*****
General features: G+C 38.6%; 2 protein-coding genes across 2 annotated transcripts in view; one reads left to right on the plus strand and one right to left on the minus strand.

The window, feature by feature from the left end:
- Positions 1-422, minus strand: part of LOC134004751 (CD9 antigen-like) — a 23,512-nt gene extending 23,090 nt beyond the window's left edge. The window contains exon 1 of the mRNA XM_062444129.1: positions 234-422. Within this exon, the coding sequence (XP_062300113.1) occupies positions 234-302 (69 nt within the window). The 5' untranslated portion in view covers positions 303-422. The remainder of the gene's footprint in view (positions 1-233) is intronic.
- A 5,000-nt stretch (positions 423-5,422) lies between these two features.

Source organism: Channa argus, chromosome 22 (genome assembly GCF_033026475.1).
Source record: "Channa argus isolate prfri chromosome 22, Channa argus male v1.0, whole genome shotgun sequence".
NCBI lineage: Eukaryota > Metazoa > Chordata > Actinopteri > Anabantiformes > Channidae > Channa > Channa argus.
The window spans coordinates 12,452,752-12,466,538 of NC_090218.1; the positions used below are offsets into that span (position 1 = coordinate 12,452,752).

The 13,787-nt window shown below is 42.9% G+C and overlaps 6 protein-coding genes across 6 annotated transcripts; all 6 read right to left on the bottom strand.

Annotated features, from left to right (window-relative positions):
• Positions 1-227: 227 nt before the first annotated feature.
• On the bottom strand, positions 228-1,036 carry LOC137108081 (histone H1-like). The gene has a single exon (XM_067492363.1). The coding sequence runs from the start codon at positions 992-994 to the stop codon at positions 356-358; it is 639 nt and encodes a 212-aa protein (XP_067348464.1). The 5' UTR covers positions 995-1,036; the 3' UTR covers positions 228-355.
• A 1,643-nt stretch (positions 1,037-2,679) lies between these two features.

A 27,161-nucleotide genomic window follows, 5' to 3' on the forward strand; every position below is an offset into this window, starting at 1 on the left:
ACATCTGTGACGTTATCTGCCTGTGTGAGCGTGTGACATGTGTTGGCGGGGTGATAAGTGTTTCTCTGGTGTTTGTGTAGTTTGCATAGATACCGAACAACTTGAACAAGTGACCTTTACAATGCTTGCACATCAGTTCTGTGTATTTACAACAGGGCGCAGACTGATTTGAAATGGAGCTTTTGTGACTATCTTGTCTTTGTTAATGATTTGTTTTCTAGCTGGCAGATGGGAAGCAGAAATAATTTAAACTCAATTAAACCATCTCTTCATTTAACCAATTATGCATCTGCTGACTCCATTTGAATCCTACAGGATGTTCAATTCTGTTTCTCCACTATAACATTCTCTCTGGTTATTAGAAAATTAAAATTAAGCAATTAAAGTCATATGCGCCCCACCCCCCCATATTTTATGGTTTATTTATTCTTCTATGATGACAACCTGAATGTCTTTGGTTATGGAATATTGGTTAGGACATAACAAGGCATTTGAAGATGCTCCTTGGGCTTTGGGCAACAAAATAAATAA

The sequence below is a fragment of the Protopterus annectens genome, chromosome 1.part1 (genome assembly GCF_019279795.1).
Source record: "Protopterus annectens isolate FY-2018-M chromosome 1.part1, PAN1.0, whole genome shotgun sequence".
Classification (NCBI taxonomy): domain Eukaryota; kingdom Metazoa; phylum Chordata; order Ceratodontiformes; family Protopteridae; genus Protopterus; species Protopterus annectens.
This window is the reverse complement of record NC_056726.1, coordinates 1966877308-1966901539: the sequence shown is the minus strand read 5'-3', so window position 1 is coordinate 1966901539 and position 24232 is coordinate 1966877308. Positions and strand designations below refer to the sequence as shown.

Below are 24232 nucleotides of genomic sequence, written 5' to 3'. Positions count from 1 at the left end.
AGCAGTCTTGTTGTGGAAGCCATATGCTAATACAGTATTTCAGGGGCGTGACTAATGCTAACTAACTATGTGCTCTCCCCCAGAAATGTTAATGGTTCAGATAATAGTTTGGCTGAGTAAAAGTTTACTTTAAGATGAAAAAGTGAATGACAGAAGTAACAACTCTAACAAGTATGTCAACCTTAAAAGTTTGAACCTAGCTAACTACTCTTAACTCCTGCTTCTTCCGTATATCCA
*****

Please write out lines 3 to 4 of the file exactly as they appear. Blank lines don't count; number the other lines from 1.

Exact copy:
- Positions 1-422, minus strand: part of LOC134004751 (CD9 antigen-like) — a 23,512-nt gene extending 23,090 nt beyond the window's left edge. The window contains exon 1 of the mRNA XM_062444129.1: positions 234-422. Within this exon, the coding sequence (XP_062300113.1) occupies positions 234-302 (69 nt within the window). The 5' untranslated portion in view covers positions 303-422. The remainder of the gene's footprint in view (positions 1-233) is intronic.
- A 5,000-nt stretch (positions 423-5,422) lies between these two features.